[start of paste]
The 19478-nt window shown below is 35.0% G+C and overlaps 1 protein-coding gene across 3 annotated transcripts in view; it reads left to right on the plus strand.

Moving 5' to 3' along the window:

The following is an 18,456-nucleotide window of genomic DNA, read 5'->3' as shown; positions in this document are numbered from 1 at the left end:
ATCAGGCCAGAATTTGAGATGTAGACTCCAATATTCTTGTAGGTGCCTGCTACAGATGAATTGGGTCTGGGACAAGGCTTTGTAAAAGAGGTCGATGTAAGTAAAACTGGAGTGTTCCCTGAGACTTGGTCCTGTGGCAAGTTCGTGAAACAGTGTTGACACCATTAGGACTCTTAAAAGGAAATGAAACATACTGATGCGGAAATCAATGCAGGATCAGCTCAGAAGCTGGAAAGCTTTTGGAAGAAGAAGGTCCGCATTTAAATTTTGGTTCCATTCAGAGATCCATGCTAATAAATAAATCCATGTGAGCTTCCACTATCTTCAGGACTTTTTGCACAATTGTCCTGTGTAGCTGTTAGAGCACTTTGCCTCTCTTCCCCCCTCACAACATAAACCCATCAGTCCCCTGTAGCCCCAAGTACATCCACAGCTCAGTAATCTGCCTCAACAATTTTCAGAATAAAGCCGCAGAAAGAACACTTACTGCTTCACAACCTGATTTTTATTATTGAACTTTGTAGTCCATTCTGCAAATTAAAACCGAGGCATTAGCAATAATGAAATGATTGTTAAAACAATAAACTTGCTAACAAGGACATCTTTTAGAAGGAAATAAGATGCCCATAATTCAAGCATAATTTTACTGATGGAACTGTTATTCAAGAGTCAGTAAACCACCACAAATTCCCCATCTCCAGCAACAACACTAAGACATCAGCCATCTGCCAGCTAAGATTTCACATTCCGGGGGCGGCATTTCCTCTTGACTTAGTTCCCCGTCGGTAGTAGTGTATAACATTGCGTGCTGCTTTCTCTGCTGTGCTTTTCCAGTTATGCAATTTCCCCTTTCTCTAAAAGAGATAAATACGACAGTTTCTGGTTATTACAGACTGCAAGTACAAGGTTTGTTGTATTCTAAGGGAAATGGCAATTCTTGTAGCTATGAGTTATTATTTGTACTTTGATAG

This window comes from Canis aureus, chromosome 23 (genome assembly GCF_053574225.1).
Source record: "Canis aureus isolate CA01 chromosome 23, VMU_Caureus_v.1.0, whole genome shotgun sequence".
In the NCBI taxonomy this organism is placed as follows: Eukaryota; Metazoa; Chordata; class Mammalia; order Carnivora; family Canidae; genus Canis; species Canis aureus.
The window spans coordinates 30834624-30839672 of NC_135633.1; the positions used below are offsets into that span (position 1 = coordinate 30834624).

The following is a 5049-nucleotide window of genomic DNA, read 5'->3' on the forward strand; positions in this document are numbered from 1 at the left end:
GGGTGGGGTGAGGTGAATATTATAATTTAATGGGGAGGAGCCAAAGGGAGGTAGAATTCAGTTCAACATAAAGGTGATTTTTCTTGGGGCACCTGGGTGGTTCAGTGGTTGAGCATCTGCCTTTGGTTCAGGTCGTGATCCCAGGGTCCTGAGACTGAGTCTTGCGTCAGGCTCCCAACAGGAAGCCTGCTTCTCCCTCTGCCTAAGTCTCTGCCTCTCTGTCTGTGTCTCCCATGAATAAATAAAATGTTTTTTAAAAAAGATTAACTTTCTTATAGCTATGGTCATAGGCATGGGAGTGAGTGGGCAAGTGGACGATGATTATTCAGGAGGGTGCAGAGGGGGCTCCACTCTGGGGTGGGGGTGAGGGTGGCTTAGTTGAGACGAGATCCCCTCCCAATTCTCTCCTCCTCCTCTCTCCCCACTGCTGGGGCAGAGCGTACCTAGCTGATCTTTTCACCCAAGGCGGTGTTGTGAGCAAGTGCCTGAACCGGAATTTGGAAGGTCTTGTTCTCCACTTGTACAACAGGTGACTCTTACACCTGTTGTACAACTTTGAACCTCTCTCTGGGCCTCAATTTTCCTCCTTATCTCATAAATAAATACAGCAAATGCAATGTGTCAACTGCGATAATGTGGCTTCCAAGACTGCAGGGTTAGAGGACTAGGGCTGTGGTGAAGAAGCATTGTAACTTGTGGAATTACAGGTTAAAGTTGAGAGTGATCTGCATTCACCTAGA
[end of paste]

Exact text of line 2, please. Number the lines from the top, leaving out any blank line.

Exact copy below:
Moving 5' to 3' along the window: